User zrileys on thingiverse went and printed out the draft of the Anthromod V2.0 hand. It's not functional but it does look cool.

Regarding the state of the design. I find myself having to go back to the drawing board quite a lot with this design, in order to iron out issues with the constraints. For example a phalange bone would take 15 minutes to design if all I was concerned about was how that particular design looked and functioned. Creating it with a series of parameters and constraints in order to give it the flexibility I want, and also naming them logically and linking them togther takes a several hours at least, including testing.

Then there's the issue of making it easy for someone (aka hopeful future buyers) to set it up with their own settings. Deciding which parameters are needed, without overloading potential clients is a big issue. There's still the thumb to design as well.

There are also some ideas I'm eager to implement but would need the design printed in SLS Nylon. These would use the elastic aspect of the SLS nylon as the return spring. Unfortunately this wouldn't behave the same if it was printed in ABS or PLA.

My biggest issue is getting the time and energy to work on the project after I've finished with the freelancing and the other random stuff I have to deal with everyday.


Additionally I've also set up a print shop on 3D hubs. I've spent the last couple of weeks printing out some representative pieces that I aim to upload photos of today.

So I've been working on the mechanics of the fingers a bit more and I'll share the update.

You can download the fusion 360 file from here. It still need a lot of work and I'm still working on the best way to combine the thumb and wrist area. An stl is available on thingiverse at http://www.thingiverse.com/thing:908022


It's been my dream for a while now to make a prosthetic hand that is highly adaptable and yet mechanically sound. I've been using Fusion 360 for this task and below is an embedded link to a very basic test.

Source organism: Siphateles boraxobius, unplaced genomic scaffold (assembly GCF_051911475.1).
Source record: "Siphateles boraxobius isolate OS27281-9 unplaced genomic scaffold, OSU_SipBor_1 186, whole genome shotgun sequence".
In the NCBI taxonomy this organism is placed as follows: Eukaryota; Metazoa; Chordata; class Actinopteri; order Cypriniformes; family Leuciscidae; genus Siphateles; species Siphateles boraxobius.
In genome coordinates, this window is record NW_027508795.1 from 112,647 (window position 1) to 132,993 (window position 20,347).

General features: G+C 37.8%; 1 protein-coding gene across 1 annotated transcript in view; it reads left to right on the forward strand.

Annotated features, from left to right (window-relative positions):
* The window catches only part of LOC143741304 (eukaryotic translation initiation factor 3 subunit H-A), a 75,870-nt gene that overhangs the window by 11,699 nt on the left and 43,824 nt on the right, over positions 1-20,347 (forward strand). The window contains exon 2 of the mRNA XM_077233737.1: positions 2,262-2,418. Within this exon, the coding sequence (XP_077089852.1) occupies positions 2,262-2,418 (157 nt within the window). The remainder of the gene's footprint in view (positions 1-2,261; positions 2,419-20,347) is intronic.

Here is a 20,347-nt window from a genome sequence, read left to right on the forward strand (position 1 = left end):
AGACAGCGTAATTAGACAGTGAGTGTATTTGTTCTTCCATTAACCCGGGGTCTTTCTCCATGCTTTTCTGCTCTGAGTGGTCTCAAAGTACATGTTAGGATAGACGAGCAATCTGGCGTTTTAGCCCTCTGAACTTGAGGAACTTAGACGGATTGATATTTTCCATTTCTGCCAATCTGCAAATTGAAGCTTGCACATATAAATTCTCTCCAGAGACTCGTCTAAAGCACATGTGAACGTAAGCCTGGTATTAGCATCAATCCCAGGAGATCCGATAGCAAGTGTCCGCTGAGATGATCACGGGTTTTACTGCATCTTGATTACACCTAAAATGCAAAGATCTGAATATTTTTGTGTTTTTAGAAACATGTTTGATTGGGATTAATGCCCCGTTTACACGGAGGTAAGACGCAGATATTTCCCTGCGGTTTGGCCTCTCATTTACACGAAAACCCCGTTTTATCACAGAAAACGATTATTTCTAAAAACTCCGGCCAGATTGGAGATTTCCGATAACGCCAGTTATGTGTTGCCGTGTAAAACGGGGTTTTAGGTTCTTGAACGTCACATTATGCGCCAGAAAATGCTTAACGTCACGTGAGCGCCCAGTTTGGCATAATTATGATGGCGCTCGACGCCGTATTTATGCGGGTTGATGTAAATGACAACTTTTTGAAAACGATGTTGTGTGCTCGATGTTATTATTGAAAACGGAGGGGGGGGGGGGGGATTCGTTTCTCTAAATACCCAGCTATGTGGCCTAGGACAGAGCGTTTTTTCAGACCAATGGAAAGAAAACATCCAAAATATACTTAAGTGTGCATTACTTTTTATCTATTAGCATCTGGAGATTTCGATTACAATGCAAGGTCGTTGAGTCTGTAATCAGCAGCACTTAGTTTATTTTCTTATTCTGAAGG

With these sorts of parametric systems it is very easy to get lost or put parameters in the wrong places. Hence I am ensuring that certain basic elements work before I start to get fancy with nice organic designs.

You can download a version that you can play with at http://a360.co/1BMrjEf

A reminder that I am still running a gofundme campaign for Hollies Hand. The above work I am doing is also connected to my prosthetics work. By having such a flexible hand design system I can make a hand that fits a scanned hand as opposed to fitting the mechanics to each individual hand manually (or more manually anyway).

Here is Hollies hand fundraising page.


If you can't donate then please share with your friends.


Hi everyone.

Now to fund my continued work on Hollies hand I've chosen to launch a GoFundMe.com campaign.

PageSo please share this amongst yourselves.

I also uploaded a video from a test I did on one of the prototypes.



It's quite basic and the torque required on the joints is higher than I would like. I fixed that in version5 but introduced more issues.

Anyway I'll be moving on to a hybrid version with pin joint bones surrounded by 3D printed elastic plastic skin. This would combine the strength of the joints with an elastic outer layer a bit like the flexy hand E-nable hand model. The problem is that it comes at extra cost and complexity. It should set me up well though for when multi-material printers start to mature.

I've been working on Hollies hand since the 3rd versions mechanism wasn't suitable. Here are some renders courtesy Blenders cycles render engine.



















This version made a number of changes to the finger hinges to try and make them easier to move. I also removed tendon tubes from the inside the palm to reduce resistance to the tendons.